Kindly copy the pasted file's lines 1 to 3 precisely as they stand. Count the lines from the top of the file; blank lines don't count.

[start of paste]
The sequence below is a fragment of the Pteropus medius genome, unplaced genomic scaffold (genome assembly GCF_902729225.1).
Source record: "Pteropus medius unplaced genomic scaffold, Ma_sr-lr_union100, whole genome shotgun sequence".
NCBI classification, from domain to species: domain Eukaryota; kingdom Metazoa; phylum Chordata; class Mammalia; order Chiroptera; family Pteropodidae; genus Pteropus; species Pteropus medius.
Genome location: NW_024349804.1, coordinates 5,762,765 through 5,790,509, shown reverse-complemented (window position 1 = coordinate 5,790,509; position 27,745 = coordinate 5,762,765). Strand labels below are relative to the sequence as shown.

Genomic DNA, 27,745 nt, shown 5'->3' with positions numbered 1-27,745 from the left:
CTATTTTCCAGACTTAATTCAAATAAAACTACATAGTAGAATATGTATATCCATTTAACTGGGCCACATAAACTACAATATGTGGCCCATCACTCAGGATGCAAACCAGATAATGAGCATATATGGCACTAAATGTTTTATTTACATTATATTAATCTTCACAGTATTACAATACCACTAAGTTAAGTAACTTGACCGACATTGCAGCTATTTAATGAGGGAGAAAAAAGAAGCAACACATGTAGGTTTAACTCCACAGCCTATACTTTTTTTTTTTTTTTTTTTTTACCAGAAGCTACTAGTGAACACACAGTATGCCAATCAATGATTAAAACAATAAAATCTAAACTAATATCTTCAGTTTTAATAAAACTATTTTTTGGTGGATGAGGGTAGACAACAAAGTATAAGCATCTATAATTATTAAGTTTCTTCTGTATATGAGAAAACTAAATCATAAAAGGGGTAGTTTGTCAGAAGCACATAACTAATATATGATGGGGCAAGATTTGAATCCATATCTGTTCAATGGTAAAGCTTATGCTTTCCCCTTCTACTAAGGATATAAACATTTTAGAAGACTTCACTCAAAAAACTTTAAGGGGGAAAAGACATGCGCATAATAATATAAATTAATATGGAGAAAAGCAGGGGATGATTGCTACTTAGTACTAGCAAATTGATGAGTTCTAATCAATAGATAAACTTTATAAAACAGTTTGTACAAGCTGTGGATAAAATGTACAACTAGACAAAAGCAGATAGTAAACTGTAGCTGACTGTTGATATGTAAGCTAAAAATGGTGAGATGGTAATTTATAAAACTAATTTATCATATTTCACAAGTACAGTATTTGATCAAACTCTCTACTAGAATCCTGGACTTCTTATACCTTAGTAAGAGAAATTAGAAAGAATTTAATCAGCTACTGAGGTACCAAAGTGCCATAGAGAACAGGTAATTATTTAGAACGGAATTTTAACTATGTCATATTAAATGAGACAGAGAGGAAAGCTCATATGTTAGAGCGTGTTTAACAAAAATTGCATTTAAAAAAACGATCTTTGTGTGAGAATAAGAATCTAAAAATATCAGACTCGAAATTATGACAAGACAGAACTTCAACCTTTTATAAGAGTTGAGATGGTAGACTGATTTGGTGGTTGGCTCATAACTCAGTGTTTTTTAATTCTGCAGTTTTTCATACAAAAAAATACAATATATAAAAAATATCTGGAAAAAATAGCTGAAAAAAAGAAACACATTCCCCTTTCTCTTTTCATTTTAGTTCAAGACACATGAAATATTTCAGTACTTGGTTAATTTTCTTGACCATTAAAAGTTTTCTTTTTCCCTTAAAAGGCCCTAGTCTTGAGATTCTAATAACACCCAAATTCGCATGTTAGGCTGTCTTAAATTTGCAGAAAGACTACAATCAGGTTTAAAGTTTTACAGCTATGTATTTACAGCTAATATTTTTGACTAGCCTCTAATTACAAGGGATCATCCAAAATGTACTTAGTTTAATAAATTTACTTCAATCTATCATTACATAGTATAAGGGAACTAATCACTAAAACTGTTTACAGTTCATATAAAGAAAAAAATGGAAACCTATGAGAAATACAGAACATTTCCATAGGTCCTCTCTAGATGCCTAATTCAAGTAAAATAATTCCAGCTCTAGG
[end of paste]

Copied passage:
The sequence below is a fragment of the Pteropus medius genome, unplaced genomic scaffold (genome assembly GCF_902729225.1).
Source record: "Pteropus medius unplaced genomic scaffold, Ma_sr-lr_union100, whole genome shotgun sequence".
NCBI classification, from domain to species: domain Eukaryota; kingdom Metazoa; phylum Chordata; class Mammalia; order Chiroptera; family Pteropodidae; genus Pteropus; species Pteropus medius.